Sunday, March 01, 2009

My Sunday Feeling

Connecticut's Jim Calhoun got a little testy the other night. A reporter chose a Huskies post-game interview to question Calhoun about the propriety of his making a million dollar salary at a state university while the State of Connecticut is running a budge deficit. Calhoun blew his stack which you can see here.

Actually, this is not a bad question but it kind of misses the point. The highest paid state employees here in Arkansas are certain of the men's athletic coaches at the University of Arkansas who are paid higher than the doctors at UAMS or the Governor even. You look at most states that have schools that play in the major conferences in the NCAA and you will see the same thing. Hell, even Vanderbilt is paying Bobby Johnson a million bucks a year to coach football.

Coaches' salaries, like the astronomical salaries pulled down by professional athletes, are what the market will bear. Believe me, the Yankees are making money even with a payroll approximating the GNP of some small countries. As Calhoun heatedly (is that a word?) pointed out, Connecticut basketball returned 12 million dollars to UConn. They are making money. Calhoun's salary is what the market will bear. And the minute he quits making money for UConn that is the minute that Jim Calhoun will be calling games on ESPN alongside Notre Dame firee Digger Phelps.

But the reporter, in his attempt to create a scandal where none exists, missed the boat. First of all, although his angry reaction to the questioning was not exactly his finest hour, Jim Calhoun is considered one of the good guys. I can think of 5 guys in college basketball who are absolute mercenaries. I can think of a couple in football. One of them is employed at Arkansas. Jim Calhoun made UConn basketball and will retire there a legend. Calhoun hardly epitomizes what the reporter was trying to suggest was a national scandal.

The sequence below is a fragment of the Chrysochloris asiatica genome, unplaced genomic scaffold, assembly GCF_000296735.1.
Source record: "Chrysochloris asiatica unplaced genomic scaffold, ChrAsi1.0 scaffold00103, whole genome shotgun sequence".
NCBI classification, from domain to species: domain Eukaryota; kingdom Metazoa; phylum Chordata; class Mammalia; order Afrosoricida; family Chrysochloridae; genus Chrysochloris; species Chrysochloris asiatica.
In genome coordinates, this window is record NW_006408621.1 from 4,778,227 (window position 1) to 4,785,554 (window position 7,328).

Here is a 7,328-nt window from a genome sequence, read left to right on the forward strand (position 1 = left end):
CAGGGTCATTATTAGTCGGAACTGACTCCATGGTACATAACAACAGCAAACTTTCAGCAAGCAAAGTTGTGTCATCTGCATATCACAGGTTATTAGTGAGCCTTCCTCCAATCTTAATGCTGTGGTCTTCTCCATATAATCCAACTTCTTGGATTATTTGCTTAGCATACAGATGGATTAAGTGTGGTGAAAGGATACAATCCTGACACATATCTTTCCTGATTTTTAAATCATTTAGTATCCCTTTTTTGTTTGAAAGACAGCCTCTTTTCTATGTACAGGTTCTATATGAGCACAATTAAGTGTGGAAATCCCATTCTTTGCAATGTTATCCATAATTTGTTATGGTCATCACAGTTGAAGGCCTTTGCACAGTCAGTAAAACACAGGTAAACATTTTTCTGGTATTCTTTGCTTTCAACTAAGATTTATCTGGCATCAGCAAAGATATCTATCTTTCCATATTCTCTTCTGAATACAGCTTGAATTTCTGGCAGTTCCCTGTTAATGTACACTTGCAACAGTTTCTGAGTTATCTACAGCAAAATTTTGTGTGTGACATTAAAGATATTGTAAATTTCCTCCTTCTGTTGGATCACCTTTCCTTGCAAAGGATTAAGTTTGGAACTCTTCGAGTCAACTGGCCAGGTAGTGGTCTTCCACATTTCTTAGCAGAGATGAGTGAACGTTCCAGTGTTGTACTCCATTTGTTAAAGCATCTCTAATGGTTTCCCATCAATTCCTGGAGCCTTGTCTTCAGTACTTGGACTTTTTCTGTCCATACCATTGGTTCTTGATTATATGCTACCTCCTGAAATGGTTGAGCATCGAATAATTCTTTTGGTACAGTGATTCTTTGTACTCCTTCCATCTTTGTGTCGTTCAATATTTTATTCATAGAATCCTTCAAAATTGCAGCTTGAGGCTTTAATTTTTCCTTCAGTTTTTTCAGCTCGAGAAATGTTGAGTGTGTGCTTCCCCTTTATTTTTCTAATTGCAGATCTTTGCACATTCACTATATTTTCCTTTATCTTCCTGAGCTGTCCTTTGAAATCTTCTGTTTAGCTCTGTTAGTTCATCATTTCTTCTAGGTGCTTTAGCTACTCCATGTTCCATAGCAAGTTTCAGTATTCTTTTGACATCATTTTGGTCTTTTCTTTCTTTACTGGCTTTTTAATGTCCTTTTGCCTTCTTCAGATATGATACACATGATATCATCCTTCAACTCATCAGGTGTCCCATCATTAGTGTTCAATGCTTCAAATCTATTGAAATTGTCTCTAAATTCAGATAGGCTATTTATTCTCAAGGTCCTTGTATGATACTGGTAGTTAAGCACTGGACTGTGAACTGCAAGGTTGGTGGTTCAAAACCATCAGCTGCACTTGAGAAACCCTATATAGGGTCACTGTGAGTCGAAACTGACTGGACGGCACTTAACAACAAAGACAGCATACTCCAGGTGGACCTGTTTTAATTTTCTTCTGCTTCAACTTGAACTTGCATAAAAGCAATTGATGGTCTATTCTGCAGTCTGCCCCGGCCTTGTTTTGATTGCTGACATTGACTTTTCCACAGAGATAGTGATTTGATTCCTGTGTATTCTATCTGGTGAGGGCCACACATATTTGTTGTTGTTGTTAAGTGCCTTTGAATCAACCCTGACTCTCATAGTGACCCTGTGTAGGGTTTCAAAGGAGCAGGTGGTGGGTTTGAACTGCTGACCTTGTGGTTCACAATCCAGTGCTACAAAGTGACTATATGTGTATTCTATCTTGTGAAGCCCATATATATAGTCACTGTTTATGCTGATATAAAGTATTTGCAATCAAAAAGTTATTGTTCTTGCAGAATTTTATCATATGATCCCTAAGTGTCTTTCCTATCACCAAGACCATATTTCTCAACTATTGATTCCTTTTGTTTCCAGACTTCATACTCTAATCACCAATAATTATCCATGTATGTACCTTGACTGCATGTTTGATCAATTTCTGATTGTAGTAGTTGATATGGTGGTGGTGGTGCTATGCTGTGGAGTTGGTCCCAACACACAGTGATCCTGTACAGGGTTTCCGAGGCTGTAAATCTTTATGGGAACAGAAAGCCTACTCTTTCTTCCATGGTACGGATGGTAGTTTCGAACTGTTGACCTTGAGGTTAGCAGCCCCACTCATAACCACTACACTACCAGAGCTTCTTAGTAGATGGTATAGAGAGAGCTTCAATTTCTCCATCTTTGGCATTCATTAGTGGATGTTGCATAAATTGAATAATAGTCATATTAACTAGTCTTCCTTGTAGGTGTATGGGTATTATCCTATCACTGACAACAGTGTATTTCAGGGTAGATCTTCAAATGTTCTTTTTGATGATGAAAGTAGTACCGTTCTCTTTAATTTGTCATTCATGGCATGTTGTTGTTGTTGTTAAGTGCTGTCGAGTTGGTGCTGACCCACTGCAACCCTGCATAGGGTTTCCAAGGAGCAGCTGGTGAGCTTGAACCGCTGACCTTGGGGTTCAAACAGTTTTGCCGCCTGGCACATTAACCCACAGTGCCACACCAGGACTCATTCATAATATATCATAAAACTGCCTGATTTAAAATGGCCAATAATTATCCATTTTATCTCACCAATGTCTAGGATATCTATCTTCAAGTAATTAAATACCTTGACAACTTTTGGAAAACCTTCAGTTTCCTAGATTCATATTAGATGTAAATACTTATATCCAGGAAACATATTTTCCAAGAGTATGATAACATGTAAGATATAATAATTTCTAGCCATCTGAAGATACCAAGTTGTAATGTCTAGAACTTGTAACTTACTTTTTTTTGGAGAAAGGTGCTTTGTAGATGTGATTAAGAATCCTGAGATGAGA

Secondly, he missed the point, as I stated earlier. The better question, and Calhoun is not the guy to engage in a discussion of matters much weightier than the 2-3 matchup zone, is whether it is hypocrisy to have colleges essentially in the entertainment business using unpaid labor to generate millions of dollars that have little, if anything, to do with their alleged higher academic purpose. Calhoun's salary is just a symptom of the larger problem.

And here's another question that didn't get asked: Most coaches' salaries are not paid in full by the colleges they work for. There is no way that even a place as rabid about football as say, Georgia, or as nuts about basketball at, say, Kentucky could justify using public funds to pay these salaries. So most of them are paid by the boosters. Here in Arkansas, the coaches salaries are paid by a private entity know as the Razorback Foundation. This presents the second conundrum. If these boosters are responsible for paying most of the salaries-and indeed the UA athletic program itself is entirely self-sustaining and receives no tax money from the State-then who is running the athletic departments? The universities or the booster club?

Vanderbilt recognized this problem a few years ago and abolished the athletic department there. You may insert joke here. In any event, the former AD there is now a Vice-President of the University under the direct supervision of the President. If anyone remembers the psychodrama of the past couple of years involving Frank Broyles and the then Chancellor John White, one can see the beauty of Vandy's way of handling the jocks.

And how many schools running big time athletic programs have followed the Commodores' lead? Exactly zero. The tail wags the dog in Division I men's sports. And that will never change as long as DI ball remains a dirty arms race.

But back to Calhoun. The Governor of Connecticut was not real pleased with his performance the other night. I am certain that the President of UConn heard from her and the AD heard from the President and Calhoun was pointedly reminded that so long as he is at least a nominal state employee he had better show a little more sensitivity to appearances during a time of national economic emergency. Which I predict he will do if given another opportunity.

Because Jim Calhoun is not a bad guy. He's just a symptom of a larger pathology. And that's where the reporter was wide of the mark.

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